Republican Sen. Mitt Romney insisted that he trusts President Joe Biden after the commander in chief walked back a conditional veto threat of the bipartisan infrastructure deal announced on Thursday.
The Utah senator said on Sunday that he “take[s] the president at his word” that he will ultimately sign the bipartisan deal even if Biden’s American Families Plan, which Republicans oppose, doesn’t pass as a budget reconciliation measure.
“I don’t know exactly where everybody is after the weekend. I certainly can understand why, not only myself, but a lot of my colleagues were very concerned about what the president was saying on Friday,” Romney said on CNN’s State of the Union on Sunday. “But I think the waters have been calmed by what he said on Saturday.”
“I do trust the president,” Romney said.
Romney’s praise for Biden’s trustworthiness marked a stark contrast with his comments for former President Donald Trump, whom he accused of pushing the “big lie” of widespread voter fraud in the 2020 presidential election.
“Well, I do think it’s important for each person to speak the truth and to make clear that the big lie is exactly that. … The election is over. It was fair,” he told CNN’s Jake Tapper. “Look, the president was saying, was crying foul on election night and actually before election night. And the question is, what were his sources of information? Where did he hear that the election had been fraudulently carried out? Did he hear it from the Justice Department? No. Did he hear it from the intelligence community? No. So, where did he hear it from? The MyPillow guy? Rudy Giuliani? I mean, it’s pretty clear the election was fair. It wasn’t the outcome that the president wanted, but let’s move on.”
A frequent foil to Trump, Romney has become one of the most left-leaning Republicans in the Senate, often voting in support of Biden’s nominees for several positions.
Biden acknowledged in a Saturday statement that his Friday comments that he wouldn’t sign the bipartisan infrastructure deal “if [it] is the only thing that comes to me” was misleading in that it “created the impression that I was issuing a veto threat on the very plan I had just agreed to,” which was “certainly not my intent.”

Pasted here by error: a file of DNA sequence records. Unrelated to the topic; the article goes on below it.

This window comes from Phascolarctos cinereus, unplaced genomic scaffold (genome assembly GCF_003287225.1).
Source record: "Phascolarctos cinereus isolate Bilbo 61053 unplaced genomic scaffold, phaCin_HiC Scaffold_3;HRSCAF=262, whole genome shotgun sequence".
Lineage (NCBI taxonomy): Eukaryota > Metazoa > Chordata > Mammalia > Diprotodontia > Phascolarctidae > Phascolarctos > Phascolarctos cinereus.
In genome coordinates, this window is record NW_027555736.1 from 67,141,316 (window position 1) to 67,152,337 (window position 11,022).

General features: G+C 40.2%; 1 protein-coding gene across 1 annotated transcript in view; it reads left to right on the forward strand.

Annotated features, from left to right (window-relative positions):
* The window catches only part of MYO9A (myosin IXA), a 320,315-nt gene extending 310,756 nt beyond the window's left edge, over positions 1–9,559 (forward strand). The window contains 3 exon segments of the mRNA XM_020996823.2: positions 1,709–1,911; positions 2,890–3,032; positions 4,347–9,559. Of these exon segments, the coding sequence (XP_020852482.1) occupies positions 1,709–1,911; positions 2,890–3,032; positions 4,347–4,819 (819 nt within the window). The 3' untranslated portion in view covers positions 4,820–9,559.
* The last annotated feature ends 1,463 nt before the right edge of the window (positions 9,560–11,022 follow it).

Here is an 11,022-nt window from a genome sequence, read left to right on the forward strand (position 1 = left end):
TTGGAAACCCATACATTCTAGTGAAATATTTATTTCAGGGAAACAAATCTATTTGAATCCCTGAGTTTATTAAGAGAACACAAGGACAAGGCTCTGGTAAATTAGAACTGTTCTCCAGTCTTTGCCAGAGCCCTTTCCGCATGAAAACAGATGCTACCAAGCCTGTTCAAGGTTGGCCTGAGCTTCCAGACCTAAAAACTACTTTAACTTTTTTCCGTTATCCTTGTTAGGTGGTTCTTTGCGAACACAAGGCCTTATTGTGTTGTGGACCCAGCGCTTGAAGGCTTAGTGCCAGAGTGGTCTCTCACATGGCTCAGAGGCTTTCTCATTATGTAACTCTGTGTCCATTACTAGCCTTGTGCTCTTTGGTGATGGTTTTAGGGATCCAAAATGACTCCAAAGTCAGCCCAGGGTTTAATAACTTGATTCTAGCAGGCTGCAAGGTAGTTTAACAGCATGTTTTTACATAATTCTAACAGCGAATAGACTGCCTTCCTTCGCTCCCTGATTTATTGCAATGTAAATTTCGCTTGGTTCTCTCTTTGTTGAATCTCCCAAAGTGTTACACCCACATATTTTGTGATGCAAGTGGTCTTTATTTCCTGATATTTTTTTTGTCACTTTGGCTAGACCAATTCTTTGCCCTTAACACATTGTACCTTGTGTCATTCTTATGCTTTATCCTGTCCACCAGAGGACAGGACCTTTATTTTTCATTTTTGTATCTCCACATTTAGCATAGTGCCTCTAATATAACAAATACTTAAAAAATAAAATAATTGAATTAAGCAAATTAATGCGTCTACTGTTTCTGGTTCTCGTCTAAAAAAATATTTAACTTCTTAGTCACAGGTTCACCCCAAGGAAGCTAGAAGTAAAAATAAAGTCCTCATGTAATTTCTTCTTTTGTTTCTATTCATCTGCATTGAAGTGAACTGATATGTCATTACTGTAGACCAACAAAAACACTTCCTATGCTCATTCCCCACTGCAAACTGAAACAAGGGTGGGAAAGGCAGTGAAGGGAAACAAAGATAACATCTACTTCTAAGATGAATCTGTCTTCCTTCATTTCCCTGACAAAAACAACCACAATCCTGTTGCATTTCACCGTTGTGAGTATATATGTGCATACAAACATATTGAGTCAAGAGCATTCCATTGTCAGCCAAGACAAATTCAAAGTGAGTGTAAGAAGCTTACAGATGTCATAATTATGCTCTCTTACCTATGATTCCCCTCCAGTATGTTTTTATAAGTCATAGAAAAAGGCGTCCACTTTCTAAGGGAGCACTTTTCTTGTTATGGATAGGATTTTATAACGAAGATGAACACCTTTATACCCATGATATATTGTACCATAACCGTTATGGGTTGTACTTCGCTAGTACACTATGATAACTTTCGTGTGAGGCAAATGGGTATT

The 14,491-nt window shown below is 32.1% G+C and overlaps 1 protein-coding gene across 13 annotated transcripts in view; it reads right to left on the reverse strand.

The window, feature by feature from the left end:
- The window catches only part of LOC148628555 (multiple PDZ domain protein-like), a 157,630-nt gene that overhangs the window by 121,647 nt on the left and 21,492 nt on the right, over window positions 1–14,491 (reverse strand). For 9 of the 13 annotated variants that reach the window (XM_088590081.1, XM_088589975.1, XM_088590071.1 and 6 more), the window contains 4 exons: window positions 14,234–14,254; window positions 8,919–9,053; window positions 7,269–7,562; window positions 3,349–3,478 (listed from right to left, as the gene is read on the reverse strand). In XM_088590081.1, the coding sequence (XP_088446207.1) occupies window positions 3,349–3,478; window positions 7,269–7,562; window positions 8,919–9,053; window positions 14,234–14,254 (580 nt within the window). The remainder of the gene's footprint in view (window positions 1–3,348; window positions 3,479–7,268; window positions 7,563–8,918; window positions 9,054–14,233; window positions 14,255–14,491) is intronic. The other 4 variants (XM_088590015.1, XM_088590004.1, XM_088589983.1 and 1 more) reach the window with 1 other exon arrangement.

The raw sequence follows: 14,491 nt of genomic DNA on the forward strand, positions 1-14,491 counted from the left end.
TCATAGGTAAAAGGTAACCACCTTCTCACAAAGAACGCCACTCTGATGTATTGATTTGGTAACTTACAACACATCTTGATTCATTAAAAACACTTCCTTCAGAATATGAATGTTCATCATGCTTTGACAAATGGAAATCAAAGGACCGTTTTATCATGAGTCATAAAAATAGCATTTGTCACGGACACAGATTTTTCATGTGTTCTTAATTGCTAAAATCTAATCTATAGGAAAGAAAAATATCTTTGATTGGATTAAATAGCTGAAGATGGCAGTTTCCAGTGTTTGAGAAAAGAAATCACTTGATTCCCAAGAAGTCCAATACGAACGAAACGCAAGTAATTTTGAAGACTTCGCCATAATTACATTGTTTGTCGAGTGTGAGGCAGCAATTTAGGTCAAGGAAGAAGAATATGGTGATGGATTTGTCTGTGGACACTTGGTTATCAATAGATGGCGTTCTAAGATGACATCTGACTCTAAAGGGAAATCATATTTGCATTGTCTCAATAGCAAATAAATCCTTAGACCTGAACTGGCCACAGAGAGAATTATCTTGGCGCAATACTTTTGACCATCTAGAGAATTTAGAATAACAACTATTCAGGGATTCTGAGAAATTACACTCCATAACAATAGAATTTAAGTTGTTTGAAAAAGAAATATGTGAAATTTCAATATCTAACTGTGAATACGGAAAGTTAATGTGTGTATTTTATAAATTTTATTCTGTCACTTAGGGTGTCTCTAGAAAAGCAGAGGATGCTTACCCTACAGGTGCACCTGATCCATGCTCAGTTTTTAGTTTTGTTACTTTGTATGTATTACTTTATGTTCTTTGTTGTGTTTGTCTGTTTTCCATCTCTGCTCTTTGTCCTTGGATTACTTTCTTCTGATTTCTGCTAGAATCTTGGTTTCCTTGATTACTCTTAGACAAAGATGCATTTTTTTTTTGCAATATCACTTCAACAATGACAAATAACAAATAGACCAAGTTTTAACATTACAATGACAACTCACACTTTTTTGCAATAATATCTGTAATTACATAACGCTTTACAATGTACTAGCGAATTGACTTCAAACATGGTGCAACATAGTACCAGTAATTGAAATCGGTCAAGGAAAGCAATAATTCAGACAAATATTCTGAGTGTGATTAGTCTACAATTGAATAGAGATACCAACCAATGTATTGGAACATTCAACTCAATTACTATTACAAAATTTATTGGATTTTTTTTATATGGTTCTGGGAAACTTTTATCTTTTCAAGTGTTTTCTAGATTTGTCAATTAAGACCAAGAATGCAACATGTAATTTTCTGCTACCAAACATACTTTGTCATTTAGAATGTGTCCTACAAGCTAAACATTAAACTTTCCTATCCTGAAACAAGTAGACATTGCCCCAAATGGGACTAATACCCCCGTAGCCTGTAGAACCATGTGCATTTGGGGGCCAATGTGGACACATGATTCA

“I expect in the coming months, this summer before the fiscal year is over, that we will have voted on this bill, the infrastructure bill, as well as voted on the budget resolution,” Biden had said on Friday, a day after a small group of Senate Democrats and Republicans gathered with him to announce a $1.2 trillion deal. “But if this is the only thing that comes to me, I’m not signing it. It’s in tandem.”
The comments, which were later reiterated by White House press secretary Jen Psaki, angered Republicans who supported the bipartisan negotiations, including Sen. Lindsey Graham, who called Biden’s strategy “extortion.”
Romney called the White House following Biden’s comments, and administration officials called other Republicans who were involved in the infrastructure negotiations to clarify that Biden supports the deal, he said on Sunday.
“[Biden’s] other agenda was never linked to the infrastructure effort,” Romney said. “We came to an agreement on the infrastructure effort in a way that I think is really impressive.”
Biden said on Saturday he will ask Senate Majority Leader Chuck Schumer to schedule action on both the bipartisan infrastructure deal and reconciliation bill containing his American Families Plan.
“Ultimately, I am confident that Congress will get both to my desk, so I can sign each bill promptly,” Biden said.
Republicans have generally opposed Biden’s American Families Plan, which would raise taxes to pay for new and expanded social programs. Republican opposition means Senate Democrats would have to use the process of budget reconciliation, which only requires a simple majority of votes, to pass the legislation without any GOP support.